What Causes Forefoot Pain?
Forefoot pain, also known as metatarsalgia pain, usually appears as an ache or burning sensation at the front or balls of your feet. The pain usually increases with extended standing, walking, running or extended exercise; and normally decreases with rest or when shoes are taken off. Most of the time, people who suffer from forefoot pain also have clawing or hammering of the toes.
Main causes of forefoot pain
- Footwear: Footwear plays a key role in forefoot pain. High heels place extra stress on the ball of the foot and narrowly-pointed shoes squeeze toes together. These types of footwear intensify and increase the probability of forefoot pain and should be avoided.
- Foot mechanics: People with flat feet increases the chances of forefoot pain because when the arch falls it places added pressure onto the three middle bones of your forefoot, squeezing together and pinching at the soft tissue in the surrounding area.
- Rigid high arch feet: Oppositely, people with rigid high arch feet are also prone to forefoot pain as this also puts mass added pressure onto the balls of the feet.
- Individual and muscular factors: With age, the fat pad on the ball of the foot diminishes due to loss of collagen reducing protection of ball of the foot. This then causes the arch to collapse which then places added pressure and stress of your forefoot when walking, running or exercising.
Types of Forefoot pain
- Morton’s Neuroma: Morton’s Neuroma is a common cause of forefoot pain. It is a benign growth of an interdigital nerve. Symptoms are burning or shooting sensation in the balls of the feet and sometimes extending into the toes. Usually, a collapse of the metatarsal arch or tight-fitting shoes can exacerbate symptoms. Treatment for Morton’s Neuroma is to avoid narrow footwear that may irritate the pain, stretching and recreating the arch to offload pressure. If the neuroma is large in size, your podiatrist may suggest a cortisone injection, orthotics or neuroma surgery (neurectomy) if conservative treatment fails.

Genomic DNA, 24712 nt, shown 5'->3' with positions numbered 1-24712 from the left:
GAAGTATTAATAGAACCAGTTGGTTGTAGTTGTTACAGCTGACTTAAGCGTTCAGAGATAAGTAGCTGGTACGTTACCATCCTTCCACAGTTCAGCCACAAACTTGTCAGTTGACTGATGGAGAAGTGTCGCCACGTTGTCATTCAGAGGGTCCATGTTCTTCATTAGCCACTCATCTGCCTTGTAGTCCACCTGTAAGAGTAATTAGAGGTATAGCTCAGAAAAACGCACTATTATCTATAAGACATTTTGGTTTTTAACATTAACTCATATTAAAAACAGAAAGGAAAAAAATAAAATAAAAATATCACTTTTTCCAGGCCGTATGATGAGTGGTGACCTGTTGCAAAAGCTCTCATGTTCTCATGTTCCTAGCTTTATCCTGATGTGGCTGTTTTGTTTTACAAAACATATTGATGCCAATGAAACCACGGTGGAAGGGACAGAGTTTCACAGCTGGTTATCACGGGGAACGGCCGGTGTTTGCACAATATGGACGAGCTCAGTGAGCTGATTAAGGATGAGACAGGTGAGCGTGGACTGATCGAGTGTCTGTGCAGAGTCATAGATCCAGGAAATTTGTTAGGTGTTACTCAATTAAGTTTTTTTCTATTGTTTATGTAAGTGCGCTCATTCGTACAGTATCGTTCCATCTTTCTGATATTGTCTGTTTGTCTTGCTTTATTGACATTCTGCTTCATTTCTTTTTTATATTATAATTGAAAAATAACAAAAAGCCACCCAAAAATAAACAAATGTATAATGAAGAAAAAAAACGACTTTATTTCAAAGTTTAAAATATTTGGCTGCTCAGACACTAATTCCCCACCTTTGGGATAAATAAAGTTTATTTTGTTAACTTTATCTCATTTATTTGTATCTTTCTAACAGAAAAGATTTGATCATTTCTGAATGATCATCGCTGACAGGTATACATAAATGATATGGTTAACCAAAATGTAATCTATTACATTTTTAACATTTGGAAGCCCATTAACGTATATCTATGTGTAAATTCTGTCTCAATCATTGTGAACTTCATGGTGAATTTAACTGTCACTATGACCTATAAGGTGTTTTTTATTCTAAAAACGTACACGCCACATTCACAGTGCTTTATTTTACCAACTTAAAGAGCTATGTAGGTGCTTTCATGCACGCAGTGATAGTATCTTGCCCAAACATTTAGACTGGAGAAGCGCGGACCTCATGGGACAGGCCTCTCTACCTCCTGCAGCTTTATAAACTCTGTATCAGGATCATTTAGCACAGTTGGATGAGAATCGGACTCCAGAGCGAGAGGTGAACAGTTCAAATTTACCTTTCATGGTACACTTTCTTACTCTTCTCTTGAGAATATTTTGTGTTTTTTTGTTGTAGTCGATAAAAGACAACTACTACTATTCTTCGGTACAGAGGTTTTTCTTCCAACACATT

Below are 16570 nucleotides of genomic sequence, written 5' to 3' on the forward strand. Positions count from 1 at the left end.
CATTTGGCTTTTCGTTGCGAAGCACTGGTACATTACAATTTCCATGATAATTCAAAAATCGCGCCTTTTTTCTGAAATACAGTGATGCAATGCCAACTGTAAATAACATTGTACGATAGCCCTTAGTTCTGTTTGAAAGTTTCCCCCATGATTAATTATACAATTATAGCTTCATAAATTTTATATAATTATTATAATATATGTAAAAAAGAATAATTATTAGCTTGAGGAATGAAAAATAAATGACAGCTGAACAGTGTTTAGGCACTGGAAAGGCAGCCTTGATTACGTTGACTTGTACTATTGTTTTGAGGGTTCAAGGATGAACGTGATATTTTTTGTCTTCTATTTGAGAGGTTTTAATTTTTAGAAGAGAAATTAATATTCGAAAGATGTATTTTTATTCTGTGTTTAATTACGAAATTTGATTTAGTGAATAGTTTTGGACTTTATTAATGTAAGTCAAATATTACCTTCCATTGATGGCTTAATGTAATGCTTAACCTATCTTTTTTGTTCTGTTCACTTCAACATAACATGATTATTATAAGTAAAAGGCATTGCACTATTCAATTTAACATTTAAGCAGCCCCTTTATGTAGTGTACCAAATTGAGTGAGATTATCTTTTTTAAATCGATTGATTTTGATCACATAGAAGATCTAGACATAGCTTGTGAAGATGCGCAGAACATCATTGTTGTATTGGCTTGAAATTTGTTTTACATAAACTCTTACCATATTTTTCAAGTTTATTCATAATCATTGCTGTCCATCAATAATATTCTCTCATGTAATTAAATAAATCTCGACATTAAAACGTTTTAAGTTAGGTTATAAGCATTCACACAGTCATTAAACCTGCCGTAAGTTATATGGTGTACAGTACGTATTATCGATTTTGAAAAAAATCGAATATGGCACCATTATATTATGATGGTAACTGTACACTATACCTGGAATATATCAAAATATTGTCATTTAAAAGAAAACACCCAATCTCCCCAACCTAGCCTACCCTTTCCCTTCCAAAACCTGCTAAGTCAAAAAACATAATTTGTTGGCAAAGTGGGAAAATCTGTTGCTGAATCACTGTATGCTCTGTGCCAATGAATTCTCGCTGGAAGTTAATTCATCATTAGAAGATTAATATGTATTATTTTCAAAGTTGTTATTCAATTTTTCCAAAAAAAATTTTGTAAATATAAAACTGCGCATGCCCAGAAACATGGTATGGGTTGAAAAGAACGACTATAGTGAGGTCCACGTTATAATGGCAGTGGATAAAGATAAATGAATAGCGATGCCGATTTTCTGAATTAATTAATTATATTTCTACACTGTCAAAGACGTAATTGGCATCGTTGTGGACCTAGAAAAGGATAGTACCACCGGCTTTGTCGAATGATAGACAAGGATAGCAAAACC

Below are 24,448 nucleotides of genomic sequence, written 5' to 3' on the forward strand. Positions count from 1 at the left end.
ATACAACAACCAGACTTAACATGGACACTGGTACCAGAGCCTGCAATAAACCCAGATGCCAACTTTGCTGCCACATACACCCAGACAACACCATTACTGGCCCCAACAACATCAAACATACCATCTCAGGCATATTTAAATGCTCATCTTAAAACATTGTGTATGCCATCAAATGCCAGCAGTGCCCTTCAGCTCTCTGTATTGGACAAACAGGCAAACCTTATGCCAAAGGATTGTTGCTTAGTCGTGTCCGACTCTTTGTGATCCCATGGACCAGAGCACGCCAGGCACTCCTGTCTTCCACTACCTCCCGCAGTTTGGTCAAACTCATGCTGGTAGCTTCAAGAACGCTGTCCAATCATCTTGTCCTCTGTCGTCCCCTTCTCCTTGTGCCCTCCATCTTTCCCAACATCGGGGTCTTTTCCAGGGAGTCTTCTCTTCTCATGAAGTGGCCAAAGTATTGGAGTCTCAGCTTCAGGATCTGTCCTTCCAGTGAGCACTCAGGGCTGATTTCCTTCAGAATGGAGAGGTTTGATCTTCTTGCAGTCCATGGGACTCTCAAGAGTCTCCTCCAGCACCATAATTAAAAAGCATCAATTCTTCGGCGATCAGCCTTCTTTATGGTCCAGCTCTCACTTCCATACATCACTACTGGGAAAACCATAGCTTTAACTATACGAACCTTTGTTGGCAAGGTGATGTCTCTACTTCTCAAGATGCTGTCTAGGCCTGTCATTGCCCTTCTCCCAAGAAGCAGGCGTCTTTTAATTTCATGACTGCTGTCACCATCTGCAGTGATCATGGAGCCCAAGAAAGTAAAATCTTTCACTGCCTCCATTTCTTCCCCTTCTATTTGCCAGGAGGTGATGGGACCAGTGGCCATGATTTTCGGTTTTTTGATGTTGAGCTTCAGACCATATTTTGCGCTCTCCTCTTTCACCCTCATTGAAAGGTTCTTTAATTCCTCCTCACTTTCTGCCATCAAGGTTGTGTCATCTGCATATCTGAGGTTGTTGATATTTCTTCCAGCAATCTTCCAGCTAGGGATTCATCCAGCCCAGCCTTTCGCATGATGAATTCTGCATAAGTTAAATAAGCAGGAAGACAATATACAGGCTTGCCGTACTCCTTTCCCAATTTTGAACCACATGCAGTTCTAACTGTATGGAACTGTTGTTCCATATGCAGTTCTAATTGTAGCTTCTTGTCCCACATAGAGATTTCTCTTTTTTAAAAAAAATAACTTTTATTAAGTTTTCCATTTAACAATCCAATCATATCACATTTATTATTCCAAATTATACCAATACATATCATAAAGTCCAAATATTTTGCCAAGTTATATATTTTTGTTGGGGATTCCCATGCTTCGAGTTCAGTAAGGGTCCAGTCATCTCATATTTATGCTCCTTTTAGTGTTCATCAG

- Bursitis: Bursitis is the inflammation of small sac’s called a bursa, they are located near a joint, tendon or bone. Bursitis is when the bursa becomes irritated by repetitive motions or from tight footwear. Symptoms of bursitis include pain, redness and swelling. Your podiatrist might suggest conservative methods of treatment such as icing, nonsteroidal anti-inflammatory medication, corticosteroid injections or padding. If these methods don’t work, surgery might be necessary.
- Capsulitis: Capsulitis is caused by the overuse of the ligaments around the joint capsule where your metatarsal connects with the toe in the ball of your foot. Excessive pressure can deteriorate and inflame this structure. Symptoms are redness of skin over joint, feels like walking on a pebble, or pain wearing shoes. Contributors to capsulitis can be severe bunions, second toes that are longer than the first and a weak arch in the foot. Ill-fitting footwear and high-intensity activities that stress the ball of the foot can also have an impact. Capsulitis does not improve on its own, so early detection is important to best prevent any further damage. For treatment you can: rest and alleviate, tape, ice, get supportive footwear, medications, orthotics and in some serious cases, surgery might be required.
- Synovitis: Synovitis is the inflammation of the tissue that lines the joints. Symptoms may include swelling, pain, redness and warmth or a burning sensation. To treat this forefoot pain you can ice, rest, immobilize, use nonsteroidal anti-inflammatory medication or steroid injections. In certain cases, surgery might be necessary.
- Plantar plate tear: The Plantar Plate is a ligament which connects to the base of the toes in the ball of the foot. The plantar plate is designed to protect the metatarsal from pressure and prevent an overextension of the toes and toe ligaments. Generally, plantar plate tears occur through a stabbing injury or progressively from repetitive overuse; but can also be caused by biomechanical abnormalities, unions or steroid injections. You can often identify a plantar plate tear if there is pain or swelling, Mortons’neuroma like symptoms the toe becomes hammered. To treat this, you can: immobilize, use tape or your podiatrist might recommend custom orthotics.